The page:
Talking: The Best-Kept Engagement Secret

Survivors of downsizing — the workers who remain in their jobs after cutback announcements and departures — begin to walk out the door six to 12 months after initial layoffs, according to 2008 research by C.O. Trevor and A.J. Nyberg.

They are often overworked, underappreciated and looking for greener pastures. Those who stay may disengage, threatening productivity and team morale. In a 2013 Harris Interactive workplace study, 83 percent of Americans polled said they are stressed at work — up more than 10 percent from last year.

The study cites poor compensation, unreasonable workload, frustration with co-workers, not working in the career area of choice, poor work-life balance, lack of career opportunities and fear of being laid off or fired as top work stressors.

All of this stress is having an impact on more than just engagement levels. According to a 2012 University College study, occupational stress can increase the risk of heart attacks, early aging and a host of other medical issues.

Thanks to years of economic pressure and rapidly changing business and work environments, talent leaders don’t have to wait for the dust to settle.
Leaders at all levels have to effectively engage change-weary workforces by understanding the psychology of employee engagement and making time for conversations to help them better understand talent needs.

Critical Conversations
The Greek philosopher Heraclitus is attributed with saying, “Change is the only constant.” It has never been truer. Change today is old news, and some might say, “Get over it.” That, however, is easier said than done. Battled-tested employees are doing more with less and increasingly asking their employers, “Do I see my future in your future?”

Employee engagement research from November 2012 by The Conference Board shows that poor management or leadership, lack of career development, disconnection from mission, perception of the company’s future and unmanageable workload are the top five factors limiting employees’ willingness to stay in their organizations.

Further, if they stay, are they engaged during various organizational changes?

As employees move through each of the psychological stages of transition, including “endings,” “nowhere-in-between zone” and “fresh start,” there are opportunities for leaders to engage them. Conversations can help talent managers take advantage of these opportunities.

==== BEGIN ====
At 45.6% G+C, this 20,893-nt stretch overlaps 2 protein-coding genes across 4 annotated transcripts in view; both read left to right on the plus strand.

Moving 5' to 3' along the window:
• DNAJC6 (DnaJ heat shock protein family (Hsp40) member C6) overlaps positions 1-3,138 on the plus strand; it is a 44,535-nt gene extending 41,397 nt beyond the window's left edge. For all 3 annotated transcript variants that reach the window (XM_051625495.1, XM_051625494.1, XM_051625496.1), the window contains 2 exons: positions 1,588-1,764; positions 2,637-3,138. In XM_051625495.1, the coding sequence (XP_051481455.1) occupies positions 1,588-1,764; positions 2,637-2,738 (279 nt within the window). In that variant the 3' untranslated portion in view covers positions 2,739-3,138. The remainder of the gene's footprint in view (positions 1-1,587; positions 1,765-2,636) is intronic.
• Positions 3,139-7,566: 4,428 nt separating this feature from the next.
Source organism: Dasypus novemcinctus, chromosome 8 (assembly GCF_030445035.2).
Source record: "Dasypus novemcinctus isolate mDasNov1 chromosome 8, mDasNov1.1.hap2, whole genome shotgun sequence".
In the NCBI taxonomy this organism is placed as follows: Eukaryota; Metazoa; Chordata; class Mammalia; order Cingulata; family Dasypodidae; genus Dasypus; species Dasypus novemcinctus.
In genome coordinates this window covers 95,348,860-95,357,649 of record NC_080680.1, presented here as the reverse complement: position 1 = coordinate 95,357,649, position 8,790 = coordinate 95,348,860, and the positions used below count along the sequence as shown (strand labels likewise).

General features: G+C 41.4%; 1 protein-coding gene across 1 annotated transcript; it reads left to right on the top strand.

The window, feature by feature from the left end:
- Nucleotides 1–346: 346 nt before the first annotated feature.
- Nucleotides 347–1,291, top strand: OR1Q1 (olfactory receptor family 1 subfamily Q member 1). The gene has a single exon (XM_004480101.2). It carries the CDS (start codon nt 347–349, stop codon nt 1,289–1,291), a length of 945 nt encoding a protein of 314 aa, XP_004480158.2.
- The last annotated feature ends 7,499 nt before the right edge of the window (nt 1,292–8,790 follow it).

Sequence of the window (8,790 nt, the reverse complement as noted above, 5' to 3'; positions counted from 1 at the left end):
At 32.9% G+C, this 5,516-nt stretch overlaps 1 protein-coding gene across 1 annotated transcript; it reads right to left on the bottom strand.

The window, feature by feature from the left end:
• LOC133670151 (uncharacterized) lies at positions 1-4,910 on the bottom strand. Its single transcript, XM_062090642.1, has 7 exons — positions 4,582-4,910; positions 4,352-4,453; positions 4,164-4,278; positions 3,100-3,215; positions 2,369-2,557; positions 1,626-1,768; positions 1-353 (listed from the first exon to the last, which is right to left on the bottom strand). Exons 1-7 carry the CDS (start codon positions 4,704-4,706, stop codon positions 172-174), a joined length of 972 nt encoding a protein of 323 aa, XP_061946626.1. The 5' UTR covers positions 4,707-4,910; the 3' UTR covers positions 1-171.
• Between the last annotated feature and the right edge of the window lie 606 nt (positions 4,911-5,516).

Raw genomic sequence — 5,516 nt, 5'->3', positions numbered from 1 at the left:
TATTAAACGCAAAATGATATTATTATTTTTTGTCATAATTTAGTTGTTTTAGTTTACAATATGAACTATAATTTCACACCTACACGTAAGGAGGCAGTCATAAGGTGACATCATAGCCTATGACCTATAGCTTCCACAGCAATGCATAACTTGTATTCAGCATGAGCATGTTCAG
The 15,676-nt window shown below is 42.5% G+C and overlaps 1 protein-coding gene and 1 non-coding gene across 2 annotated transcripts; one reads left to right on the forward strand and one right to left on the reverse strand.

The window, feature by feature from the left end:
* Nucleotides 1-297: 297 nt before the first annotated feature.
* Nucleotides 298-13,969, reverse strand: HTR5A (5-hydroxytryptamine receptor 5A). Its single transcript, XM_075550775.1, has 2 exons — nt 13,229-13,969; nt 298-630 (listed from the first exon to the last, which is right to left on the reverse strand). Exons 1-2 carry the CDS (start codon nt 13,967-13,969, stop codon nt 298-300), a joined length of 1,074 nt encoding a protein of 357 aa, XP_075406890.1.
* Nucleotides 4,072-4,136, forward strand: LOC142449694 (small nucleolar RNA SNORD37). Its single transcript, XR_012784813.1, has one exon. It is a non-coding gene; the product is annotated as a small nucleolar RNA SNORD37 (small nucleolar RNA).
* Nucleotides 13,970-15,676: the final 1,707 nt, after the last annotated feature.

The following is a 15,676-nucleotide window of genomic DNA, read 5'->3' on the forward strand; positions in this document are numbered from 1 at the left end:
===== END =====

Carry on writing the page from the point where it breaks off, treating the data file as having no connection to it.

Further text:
However, many companies would rather invest millions in employee engagement surveys to find out how their people feel about work. Results are analyzed and action plans are formulated.

Managers check the box on the action plan and then wonder why not much changes. In the aforementioned scenario, employee engagement is served by the survey and the action plan that follows.

But during times of change, engagement and retention must go beyond the survey to sustainable, one-on-one efforts to get at the heart of what really matters to employees.

Conversations about engagement can create a sustained and measurable difference. They can empower leaders to tap into their employees’ discretionary effort, bring that energy into the workplace and help leaders find simple yet meaningful ways to engage talent beyond everyday distractions.

In times of change, candid conversations are essential to build on the employee investment. Consider these for topical starters.

Co-create a game plan. Revitalize employees’ interest by involving them fully in goal-setting and plans for restructuring and reorganizing. Co-create plans so they are not designed in isolation, but don’t do tasks for them.

Never stop investing. It would be a mistake to stop investing in employee development. Maximize all employees’ contributions by providing them with skills, knowledge and resources they need now and in the future.

Strategize for mutual gain. Employees need investment strategies. They need to be candid with themselves about staying with their organizations. They should understand and think creatively about the range of skills and abilities they use now and have used in the past.

Any competency can be applied to more than one area. Someone may be a regional sales manager by title, but his or her core competency may be marketing, communications or supervision.

Talk and listen. Employees want two-way conversations with their managers about their abilities, choices, frustrations and ideas. They want someone to listen. They may not expect someone to have all the answers, but they want to have the dialogue. It is essential that managers hold a stay interview with every contributing member of their team.

Be well and be fit. Show interest in employees’ well-being. Set the example for employees to follow. Hold a balance discussion and support employees in achieving balance when it’s out of whack. Watch for signs of excess stress and point employees to the appropriate resources for help.

Employees feel engaged by their work and cared for by their organizations when they can have open, honest, two-way conversations about their ideas, careers, motivations and challenges. They need leaders who listen to their perspectives more than once a year in an annual review. If individuals feel heard, understood and valued by their leader, they commit more of their energy and enthusiasm.

Today’s change-weary workforce is not inspired by more work and less time to do it. But they can be inspired by leaders who take an interest in their needs, expectations and challenges. Engaging conversations that result in action plans can move the needle on engagement and provide a sustainable focus on employee action.

Beverly Crowell is the vice president of product development and marketing, Lynn Cowart is a senior associate consultant, and Beverly Kaye is the founder of Career Systems International and author of Help Them Grow or Watch Them Go. They can be reached at